Sam Kinison's Strange and Forgotten Take on "Wild Thing"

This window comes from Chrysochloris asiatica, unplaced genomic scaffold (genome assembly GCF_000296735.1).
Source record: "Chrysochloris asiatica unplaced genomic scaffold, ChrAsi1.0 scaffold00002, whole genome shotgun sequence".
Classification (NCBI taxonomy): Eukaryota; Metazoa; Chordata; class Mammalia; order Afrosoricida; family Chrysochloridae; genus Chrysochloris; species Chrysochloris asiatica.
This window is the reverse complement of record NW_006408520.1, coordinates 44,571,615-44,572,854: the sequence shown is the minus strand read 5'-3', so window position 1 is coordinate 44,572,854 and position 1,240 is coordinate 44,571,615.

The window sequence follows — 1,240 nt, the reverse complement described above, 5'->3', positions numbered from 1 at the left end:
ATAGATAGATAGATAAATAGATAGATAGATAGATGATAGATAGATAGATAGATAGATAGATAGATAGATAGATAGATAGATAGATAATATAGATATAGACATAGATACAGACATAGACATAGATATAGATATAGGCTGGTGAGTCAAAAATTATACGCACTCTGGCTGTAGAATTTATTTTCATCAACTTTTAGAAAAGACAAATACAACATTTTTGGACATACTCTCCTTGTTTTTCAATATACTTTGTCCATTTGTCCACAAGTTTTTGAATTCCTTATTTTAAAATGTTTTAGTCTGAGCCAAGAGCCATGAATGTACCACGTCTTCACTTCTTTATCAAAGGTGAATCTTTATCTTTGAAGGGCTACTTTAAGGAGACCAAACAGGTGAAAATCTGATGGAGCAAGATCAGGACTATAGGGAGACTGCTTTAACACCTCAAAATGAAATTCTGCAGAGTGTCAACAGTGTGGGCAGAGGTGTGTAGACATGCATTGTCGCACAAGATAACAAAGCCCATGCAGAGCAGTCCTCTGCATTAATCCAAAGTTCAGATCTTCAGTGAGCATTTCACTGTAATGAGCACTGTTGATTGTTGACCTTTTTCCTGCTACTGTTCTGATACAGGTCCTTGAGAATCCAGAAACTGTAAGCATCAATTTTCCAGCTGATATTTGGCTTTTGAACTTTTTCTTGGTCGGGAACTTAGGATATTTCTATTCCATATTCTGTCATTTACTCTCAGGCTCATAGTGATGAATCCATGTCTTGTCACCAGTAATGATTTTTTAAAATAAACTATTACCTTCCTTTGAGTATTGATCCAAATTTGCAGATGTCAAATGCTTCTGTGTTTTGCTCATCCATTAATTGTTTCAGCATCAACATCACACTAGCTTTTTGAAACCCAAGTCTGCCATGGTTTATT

Sure, Sam Kinison rode his intense brand of politically incorrect humour all the way to massive fame in the late ‘80s and early ‘90s, but did you know the fallen comedian could rock out with the best of them? Released as the closing track on his 1988 album Have You Seen Me Lately?, Kinison’s take on the Chip Taylor classic “Wild Thing” is a revelatory showcase for his patented yelling and unique presence. Kinison’s arrangement is a pretty faithful rendition of the 1966 version popularized by the Troggs, albeit modernized for hard rock and hair metal fans, who by 1988 made up a sizable portion of the comedian’s audience. And that’s no wonder considering Kinison boasted legions of musicians and rock stars as his drinking and drugging buddies, as evidenced by the video for “Wild Thing”, which features a bevy (get it?) of mainstays from the Los Angeles rock scene, including Jon Bon Jovi, Billy Idol, Steven Tyler, Slash, Tommy Lee, and countless others. And of course, who could ever forget the eponymous “Wild Thing”, played by Kinison’s then-partner Jessica Hahn, who struts her sexy stuff in what appears to be some kind of fighting pit while our star-studded cast looks on and tries in vain to hoist their collective jaw from the floor? Hey, speaking of sexy, there’s nothing quite as titillating (or troubling) as a room full of lecherous men ogling a lone woman. HOT! Where “Wild Thing” really gets interesting, though, is when Kinison steers the song towards an ode to romantic folly and the fragile male ego. As the song builds Kinison screams with his trademark passion about feeling used up and discarded by this seductress, this “Wild Thing”, if you will, offering a lyrical spin that’s equal parts relatable and hilarious. Was his cover almost certainly rooted in personal tragedy and an emotional yearning for catharsis? Does a bear shit in the woods? Yet the most refreshing part about “Wild Thing” is how despite two notoriously difficult marriages that inspired much of his material, Kinison nevertheless turns the sleazy “girl in every port” rock star trope on its head, shifting the singer’s role into that of a hapless dolt who loved and lost. And who can’t connect with that one? Better make mine a double, Sam, I need a drink.  

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